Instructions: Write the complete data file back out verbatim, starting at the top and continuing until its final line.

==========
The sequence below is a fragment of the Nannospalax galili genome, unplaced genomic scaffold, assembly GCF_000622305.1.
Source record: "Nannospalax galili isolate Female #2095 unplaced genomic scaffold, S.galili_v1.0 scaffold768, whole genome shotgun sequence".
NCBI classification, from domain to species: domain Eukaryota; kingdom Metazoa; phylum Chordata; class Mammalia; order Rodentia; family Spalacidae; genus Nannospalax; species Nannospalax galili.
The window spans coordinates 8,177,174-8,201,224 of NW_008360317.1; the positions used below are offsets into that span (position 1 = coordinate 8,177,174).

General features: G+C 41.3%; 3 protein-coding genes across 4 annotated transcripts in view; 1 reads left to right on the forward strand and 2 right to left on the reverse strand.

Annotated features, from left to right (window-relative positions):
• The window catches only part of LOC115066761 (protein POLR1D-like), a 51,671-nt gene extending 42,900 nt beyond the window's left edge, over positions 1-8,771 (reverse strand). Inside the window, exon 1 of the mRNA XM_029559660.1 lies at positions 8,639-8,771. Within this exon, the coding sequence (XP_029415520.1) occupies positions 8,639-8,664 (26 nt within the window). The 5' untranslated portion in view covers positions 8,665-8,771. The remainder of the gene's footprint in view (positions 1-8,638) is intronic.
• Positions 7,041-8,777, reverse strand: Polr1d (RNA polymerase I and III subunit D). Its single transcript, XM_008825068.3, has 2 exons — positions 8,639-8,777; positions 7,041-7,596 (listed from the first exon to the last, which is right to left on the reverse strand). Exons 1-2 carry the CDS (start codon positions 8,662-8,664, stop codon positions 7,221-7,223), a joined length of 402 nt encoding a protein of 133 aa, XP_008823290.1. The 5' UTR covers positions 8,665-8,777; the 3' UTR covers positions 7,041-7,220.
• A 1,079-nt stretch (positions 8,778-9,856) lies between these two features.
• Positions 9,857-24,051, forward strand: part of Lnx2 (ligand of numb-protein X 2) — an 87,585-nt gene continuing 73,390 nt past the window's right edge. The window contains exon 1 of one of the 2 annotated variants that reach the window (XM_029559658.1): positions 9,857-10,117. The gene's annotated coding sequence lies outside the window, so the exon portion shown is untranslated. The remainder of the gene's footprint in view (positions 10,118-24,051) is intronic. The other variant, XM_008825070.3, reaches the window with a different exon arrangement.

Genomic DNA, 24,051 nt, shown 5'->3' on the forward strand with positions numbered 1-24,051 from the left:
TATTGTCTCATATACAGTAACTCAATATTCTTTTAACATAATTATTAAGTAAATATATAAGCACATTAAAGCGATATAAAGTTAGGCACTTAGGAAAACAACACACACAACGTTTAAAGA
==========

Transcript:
The sequence below is a fragment of the Nannospalax galili genome, unplaced genomic scaffold, assembly GCF_000622305.1.
Source record: "Nannospalax galili isolate Female #2095 unplaced genomic scaffold, S.galili_v1.0 scaffold768, whole genome shotgun sequence".
NCBI classification, from domain to species: domain Eukaryota; kingdom Metazoa; phylum Chordata; class Mammalia; order Rodentia; family Spalacidae; genus Nannospalax; species Nannospalax galili.
The window spans coordinates 8,177,174-8,201,224 of NW_008360317.1; the positions used below are offsets into that span (position 1 = coordinate 8,177,174).

General features: G+C 41.3%; 3 protein-coding genes across 4 annotated transcripts in view; 1 reads left to right on the forward strand and 2 right to left on the reverse strand.

Annotated features, from left to right (window-relative positions):
• The window catches only part of LOC115066761 (protein POLR1D-like), a 51,671-nt gene extending 42,900 nt beyond the window's left edge, over positions 1-8,771 (reverse strand). Inside the window, exon 1 of the mRNA XM_029559660.1 lies at positions 8,639-8,771. Within this exon, the coding sequence (XP_029415520.1) occupies positions 8,639-8,664 (26 nt within the window). The 5' untranslated portion in view covers positions 8,665-8,771. The remainder of the gene's footprint in view (positions 1-8,638) is intronic.
• Positions 7,041-8,777, reverse strand: Polr1d (RNA polymerase I and III subunit D). Its single transcript, XM_008825068.3, has 2 exons — positions 8,639-8,777; positions 7,041-7,596 (listed from the first exon to the last, which is right to left on the reverse strand). Exons 1-2 carry the CDS (start codon positions 8,662-8,664, stop codon positions 7,221-7,223), a joined length of 402 nt encoding a protein of 133 aa, XP_008823290.1. The 5' UTR covers positions 8,665-8,777; the 3' UTR covers positions 7,041-7,220.
• A 1,079-nt stretch (positions 8,778-9,856) lies between these two features.
• Positions 9,857-24,051, forward strand: part of Lnx2 (ligand of numb-protein X 2) — an 87,585-nt gene continuing 73,390 nt past the window's right edge. The window contains exon 1 of one of the 2 annotated variants that reach the window (XM_029559658.1): positions 9,857-10,117. The gene's annotated coding sequence lies outside the window, so the exon portion shown is untranslated. The remainder of the gene's footprint in view (positions 10,118-24,051) is intronic. The other variant, XM_008825070.3, reaches the window with a different exon arrangement.

Genomic DNA, 24,051 nt, shown 5'->3' on the forward strand with positions numbered 1-24,051 from the left:
TATTGTCTCATATACAGTAACTCAATATTCTTTTAACATAATTATTAAGTAAATATATAAGCACATTAAAGCGATATAAAGTTAGGCACTTAGGAAAACAACACACACAACGTTTAAAGA